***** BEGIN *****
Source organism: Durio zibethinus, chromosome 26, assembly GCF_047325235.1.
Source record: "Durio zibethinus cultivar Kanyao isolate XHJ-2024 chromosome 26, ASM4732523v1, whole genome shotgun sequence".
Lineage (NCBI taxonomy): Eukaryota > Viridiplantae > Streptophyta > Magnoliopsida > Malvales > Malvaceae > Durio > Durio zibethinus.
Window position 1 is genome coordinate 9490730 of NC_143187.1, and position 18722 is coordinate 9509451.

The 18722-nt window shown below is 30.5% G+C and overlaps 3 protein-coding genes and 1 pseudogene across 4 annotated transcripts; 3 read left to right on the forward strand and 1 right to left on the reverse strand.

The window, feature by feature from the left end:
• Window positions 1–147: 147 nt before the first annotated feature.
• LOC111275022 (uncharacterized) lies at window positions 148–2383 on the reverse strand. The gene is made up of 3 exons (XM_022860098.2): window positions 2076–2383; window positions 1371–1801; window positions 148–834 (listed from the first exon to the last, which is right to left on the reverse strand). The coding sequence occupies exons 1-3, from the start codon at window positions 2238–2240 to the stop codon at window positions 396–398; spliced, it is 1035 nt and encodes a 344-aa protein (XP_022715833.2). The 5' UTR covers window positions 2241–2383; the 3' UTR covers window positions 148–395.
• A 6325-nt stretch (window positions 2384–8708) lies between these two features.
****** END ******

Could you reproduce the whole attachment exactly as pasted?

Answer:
Source organism: Durio zibethinus, chromosome 26, assembly GCF_047325235.1.
Source record: "Durio zibethinus cultivar Kanyao isolate XHJ-2024 chromosome 26, ASM4732523v1, whole genome shotgun sequence".
Lineage (NCBI taxonomy): Eukaryota > Viridiplantae > Streptophyta > Magnoliopsida > Malvales > Malvaceae > Durio > Durio zibethinus.
Window position 1 is genome coordinate 9490730 of NC_143187.1, and position 18722 is coordinate 9509451.

The 18722-nt window shown below is 30.5% G+C and overlaps 3 protein-coding genes and 1 pseudogene across 4 annotated transcripts; 3 read left to right on the forward strand and 1 right to left on the reverse strand.

The window, feature by feature from the left end:
• Window positions 1–147: 147 nt before the first annotated feature.
• LOC111275022 (uncharacterized) lies at window positions 148–2383 on the reverse strand. The gene is made up of 3 exons (XM_022860098.2): window positions 2076–2383; window positions 1371–1801; window positions 148–834 (listed from the first exon to the last, which is right to left on the reverse strand). The coding sequence occupies exons 1-3, from the start codon at window positions 2238–2240 to the stop codon at window positions 396–398; spliced, it is 1035 nt and encodes a 344-aa protein (XP_022715833.2). The 5' UTR covers window positions 2241–2383; the 3' UTR covers window positions 148–395.
• A 6325-nt stretch (window positions 2384–8708) lies between these two features.